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Since 2011, the NHS has undergone significant change. Much more power has been given to doctors; they now have responsibility for around 80% of total (government-funded) budget. Previously the NHS management structure was more complicated than it is becoming (including regional overseers and trusts who ‘did the management stuff’).

While a Commission Board (representing the Government) still has ultimate power to intervene in problem cases, doctors now hold more power than ever before to run their health practice in the ways they see fit. The changes have clearly had an impact on issues surrounding control, strategy, planning and the like.

The changes have stream-lined overall structure of the NHS, and will have a significant impact on the management information used in healthcare. It also increases accountability towards ‘performance’ in the NHS. There is talk of needing to be more financially astute, especially in times of global austerity, budget cuts, etc. There is also more expectation of patient satisfaction and increased quality in care provision. Doctors are expected to provide leadership and new ways of working will emerge – e.g., some hospitals have already outsourced parts of their management process to an external provider; others are expected to merge and/or engage in joint ventures.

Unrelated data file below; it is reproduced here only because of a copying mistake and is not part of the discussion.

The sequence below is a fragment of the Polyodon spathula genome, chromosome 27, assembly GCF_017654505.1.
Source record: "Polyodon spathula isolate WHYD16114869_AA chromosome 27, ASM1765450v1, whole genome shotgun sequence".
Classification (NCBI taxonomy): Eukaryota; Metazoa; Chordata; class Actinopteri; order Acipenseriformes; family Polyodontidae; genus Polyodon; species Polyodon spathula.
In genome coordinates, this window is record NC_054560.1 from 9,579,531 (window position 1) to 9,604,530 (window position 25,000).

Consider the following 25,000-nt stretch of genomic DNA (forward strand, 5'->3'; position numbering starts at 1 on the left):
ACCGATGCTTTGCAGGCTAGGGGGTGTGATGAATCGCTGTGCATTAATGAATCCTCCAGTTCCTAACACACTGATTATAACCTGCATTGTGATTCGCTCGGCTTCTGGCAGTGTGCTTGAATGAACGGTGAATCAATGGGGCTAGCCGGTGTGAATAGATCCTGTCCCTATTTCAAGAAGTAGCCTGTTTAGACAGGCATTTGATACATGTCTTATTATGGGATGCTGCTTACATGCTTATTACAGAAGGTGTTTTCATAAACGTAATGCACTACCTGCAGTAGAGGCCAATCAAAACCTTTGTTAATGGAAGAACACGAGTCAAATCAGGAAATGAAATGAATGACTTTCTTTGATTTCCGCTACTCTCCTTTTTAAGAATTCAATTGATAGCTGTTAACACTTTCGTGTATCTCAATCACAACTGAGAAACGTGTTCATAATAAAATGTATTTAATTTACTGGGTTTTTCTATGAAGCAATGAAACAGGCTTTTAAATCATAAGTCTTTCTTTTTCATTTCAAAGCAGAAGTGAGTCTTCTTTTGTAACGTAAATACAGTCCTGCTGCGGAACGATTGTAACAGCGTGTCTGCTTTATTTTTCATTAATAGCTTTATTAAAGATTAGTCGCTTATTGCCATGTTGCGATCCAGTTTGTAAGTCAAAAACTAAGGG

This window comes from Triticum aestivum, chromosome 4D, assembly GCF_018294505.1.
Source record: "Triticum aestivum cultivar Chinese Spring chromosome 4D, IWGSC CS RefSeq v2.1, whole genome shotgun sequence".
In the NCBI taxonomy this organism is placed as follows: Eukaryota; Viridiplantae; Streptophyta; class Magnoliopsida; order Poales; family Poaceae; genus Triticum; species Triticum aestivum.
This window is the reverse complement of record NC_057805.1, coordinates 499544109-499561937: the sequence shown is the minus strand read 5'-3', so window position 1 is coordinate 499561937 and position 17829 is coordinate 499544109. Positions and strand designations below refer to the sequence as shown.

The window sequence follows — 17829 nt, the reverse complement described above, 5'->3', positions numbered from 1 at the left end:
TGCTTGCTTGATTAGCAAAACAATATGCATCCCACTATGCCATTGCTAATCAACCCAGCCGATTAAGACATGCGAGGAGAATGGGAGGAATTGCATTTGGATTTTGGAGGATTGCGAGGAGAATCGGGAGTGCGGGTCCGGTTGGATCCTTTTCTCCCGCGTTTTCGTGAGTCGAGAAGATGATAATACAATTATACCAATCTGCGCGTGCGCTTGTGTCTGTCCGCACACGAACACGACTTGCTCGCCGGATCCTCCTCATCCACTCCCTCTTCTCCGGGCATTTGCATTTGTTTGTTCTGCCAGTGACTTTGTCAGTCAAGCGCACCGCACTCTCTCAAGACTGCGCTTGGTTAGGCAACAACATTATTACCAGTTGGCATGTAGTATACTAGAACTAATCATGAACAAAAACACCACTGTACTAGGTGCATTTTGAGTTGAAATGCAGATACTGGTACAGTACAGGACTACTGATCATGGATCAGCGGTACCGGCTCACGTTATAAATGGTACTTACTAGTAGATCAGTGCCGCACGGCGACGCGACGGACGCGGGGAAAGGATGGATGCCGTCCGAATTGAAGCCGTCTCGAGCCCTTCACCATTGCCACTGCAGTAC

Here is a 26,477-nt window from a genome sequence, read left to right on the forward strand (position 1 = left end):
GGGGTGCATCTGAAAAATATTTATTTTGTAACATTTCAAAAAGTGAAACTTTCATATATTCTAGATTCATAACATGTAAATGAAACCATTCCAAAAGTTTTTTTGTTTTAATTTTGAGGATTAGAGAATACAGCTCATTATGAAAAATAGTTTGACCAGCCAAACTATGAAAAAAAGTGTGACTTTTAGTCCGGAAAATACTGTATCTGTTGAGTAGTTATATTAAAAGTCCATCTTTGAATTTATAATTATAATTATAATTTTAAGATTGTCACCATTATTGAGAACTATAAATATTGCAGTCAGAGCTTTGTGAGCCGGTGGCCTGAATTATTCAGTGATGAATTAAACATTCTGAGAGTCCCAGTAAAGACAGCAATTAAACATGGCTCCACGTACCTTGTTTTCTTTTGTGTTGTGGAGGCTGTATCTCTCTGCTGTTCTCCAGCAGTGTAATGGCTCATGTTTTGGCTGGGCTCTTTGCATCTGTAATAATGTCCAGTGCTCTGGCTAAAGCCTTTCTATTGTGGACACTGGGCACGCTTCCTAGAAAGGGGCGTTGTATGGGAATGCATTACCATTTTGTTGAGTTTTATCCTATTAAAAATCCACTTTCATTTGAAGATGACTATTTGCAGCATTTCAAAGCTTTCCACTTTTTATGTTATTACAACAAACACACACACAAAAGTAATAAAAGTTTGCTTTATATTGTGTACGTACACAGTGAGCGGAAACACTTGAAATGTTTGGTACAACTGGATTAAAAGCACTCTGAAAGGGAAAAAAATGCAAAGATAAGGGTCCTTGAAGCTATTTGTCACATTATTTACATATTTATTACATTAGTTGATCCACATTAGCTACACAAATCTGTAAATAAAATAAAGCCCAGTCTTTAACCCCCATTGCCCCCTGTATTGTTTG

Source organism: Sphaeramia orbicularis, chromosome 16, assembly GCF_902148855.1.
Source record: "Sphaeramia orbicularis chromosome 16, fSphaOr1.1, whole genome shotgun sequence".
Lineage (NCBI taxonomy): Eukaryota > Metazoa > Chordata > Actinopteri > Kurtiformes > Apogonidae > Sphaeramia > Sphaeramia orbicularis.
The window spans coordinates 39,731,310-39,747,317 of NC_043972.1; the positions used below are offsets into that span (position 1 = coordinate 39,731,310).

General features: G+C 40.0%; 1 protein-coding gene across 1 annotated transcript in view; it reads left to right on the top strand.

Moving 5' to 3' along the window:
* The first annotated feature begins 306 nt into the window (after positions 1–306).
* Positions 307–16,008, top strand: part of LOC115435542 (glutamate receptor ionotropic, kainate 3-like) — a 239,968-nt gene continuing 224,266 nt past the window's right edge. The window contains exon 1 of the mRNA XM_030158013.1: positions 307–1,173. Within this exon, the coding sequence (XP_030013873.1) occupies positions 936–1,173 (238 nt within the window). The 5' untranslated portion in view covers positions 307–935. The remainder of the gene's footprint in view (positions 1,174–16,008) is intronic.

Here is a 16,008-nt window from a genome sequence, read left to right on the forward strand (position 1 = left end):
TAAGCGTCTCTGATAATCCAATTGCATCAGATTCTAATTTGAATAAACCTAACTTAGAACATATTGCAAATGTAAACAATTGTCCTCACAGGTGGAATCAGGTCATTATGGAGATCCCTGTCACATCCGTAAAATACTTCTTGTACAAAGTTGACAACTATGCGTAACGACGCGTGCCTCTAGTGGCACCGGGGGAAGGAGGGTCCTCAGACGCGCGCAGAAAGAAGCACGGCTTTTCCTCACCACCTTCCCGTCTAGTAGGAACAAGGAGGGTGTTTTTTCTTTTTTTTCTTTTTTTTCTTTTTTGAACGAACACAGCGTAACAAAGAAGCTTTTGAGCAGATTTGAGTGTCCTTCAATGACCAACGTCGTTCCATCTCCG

Some have argued that this represents the biggest change programme since the NHS was introduced. In terms of Chapter 22’s discussion, this is maybe ‘revolutionary’ change. Others disagree, and stress that the NHS has been undergoing other changes over the past 20 years which will act as pre-cursor for the current changes – e.g., doctors have managed their budgets for many years and the government’s control over health practices has become more arms-length for quite a while. This therefore suggests potential of a more ‘evolutionary’ change process, whereby the reforms of 2011 onwards actually build on changes already underway.

Source: ‘Why the NHS must face up to the new world”, N. Triggle, BBC News ‘Health’ website, 25.2.11